This beautiful basil was delicious,
 and I did not miss the plastic container so
many stores try to sell it in!
I would argue that there is a better way, a way saves energy by reducing the need for recycling and reduces waste.  We need to focus our energies on the first two of the “three r’s.”  First, we need to reduce the amount of packaging (of all kinds) we consume.  Eeps!  But what about Oreos, Rachel?  They are the best, and also wrapped in plastic.  Relax friends; remember, this is the Practical Ecologist.  I am not asking anyone to move mountains, or to make lifestyle changes they are not prepared for at this time.  Everyone is at a different place in their journey after all.  It’s often the small changes we make in our lives that actually stick, and the habits we stick with are the ones that have a chance to make a difference.  I’ll have tons of posts coming about how to reduce your use, and hopefully each of us will be able to apply a few of them!  I might even try to address this Oreo issue (it’s a real life struggle for me).  

My food/beverage containers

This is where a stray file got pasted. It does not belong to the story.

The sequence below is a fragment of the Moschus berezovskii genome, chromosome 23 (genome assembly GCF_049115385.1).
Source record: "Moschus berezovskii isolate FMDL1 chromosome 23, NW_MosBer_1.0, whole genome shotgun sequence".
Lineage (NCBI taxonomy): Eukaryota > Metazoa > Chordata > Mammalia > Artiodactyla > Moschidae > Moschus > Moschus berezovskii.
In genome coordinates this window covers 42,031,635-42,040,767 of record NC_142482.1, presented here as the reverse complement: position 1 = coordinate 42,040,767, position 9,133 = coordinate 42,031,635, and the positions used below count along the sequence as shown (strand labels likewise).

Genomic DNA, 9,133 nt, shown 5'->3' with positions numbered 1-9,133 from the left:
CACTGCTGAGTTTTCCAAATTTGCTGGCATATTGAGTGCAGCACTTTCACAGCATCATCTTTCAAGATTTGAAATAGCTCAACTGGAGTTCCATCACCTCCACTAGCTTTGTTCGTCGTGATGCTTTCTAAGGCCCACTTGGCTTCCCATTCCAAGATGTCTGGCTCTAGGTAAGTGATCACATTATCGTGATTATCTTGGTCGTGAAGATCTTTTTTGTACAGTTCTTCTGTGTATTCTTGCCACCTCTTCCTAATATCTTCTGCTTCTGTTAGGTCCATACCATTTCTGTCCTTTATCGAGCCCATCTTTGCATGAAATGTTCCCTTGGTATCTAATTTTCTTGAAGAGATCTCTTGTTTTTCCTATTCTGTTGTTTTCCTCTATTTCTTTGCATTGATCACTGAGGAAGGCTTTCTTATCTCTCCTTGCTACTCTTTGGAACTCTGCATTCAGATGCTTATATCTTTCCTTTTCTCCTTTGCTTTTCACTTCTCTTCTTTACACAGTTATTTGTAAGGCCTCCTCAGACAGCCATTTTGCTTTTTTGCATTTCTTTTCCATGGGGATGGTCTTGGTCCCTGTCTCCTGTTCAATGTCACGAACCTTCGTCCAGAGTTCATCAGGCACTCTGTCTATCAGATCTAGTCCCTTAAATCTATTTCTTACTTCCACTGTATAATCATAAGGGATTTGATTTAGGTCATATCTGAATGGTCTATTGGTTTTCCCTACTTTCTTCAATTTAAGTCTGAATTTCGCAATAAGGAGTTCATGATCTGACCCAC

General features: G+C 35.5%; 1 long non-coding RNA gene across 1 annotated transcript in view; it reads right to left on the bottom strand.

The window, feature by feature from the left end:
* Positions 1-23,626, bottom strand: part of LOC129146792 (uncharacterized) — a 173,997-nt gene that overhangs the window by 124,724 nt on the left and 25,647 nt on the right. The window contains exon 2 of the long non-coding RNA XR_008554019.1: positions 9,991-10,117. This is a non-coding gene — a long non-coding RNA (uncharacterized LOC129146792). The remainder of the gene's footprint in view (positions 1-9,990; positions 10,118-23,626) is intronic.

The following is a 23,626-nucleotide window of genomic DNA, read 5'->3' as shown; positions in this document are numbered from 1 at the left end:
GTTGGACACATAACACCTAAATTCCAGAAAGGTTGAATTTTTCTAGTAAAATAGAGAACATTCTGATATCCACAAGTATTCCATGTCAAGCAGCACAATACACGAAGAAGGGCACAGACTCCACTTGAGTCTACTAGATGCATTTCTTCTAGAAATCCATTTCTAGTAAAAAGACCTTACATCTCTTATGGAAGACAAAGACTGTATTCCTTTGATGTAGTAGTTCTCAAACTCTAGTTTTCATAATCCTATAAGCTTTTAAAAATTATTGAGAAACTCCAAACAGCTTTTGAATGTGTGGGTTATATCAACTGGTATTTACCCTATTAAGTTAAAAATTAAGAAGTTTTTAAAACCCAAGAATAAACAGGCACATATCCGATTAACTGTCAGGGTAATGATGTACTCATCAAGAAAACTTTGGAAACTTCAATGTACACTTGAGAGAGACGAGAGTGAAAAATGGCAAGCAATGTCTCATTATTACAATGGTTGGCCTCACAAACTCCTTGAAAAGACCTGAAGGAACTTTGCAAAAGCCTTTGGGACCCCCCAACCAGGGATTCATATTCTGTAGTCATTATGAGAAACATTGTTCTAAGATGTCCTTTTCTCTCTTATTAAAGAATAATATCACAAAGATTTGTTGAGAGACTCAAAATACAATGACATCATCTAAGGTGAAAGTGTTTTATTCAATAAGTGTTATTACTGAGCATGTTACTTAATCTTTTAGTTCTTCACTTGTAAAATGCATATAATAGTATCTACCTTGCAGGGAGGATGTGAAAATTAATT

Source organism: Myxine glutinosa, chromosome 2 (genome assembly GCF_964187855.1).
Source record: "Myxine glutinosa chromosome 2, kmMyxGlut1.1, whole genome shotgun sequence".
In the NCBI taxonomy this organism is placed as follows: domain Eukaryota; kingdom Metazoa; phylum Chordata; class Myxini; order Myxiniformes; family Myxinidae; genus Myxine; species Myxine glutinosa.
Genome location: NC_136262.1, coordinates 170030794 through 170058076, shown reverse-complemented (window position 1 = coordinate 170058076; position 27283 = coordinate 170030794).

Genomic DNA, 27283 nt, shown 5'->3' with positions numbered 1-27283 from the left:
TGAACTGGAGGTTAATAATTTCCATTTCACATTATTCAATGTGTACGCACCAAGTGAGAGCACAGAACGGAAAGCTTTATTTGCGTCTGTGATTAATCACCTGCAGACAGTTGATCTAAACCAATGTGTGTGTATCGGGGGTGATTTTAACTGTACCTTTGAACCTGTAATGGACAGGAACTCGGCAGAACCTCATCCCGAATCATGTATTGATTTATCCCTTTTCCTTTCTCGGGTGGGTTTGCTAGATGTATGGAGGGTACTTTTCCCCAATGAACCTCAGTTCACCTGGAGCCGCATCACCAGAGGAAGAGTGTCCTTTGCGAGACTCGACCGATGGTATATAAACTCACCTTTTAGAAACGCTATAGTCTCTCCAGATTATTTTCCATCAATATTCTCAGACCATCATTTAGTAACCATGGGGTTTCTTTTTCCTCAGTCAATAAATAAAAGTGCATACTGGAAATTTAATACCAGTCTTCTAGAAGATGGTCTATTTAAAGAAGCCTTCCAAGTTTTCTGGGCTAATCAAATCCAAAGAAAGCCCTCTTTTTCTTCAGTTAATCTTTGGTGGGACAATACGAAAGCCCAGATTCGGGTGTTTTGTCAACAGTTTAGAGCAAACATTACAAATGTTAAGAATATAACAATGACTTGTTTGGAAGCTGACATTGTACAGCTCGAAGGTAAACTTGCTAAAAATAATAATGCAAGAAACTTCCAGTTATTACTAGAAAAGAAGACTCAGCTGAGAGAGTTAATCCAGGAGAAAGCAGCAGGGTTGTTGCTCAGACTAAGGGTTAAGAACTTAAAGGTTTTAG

Second, we need to reuse the stuff that we buy.  Okay, no free lunch here.  The only thing you risk by reusing things is people thinking you are a little funny.  You get to be that gal/fella who uses old peanut butter jars as Tupperware.  Wash off your tinfoil and use it again!  Bring your reusable mugs and bags!  Patch your clothes!  I get giddy even thinking about it.  Bring to mind even one of those cheesy info-grams about how much plastic we would save is we all just brought our own bags to the store, and multiply this by your own creativity!  What can you reuse?  And then, after you have reduced your waste down to things you really want/need to buy and reused the stuff as much as possible, THEN you recycle it.  And then all the dolphins smile and the little hippie-babies at the farmer’s market all dance for you.  Really.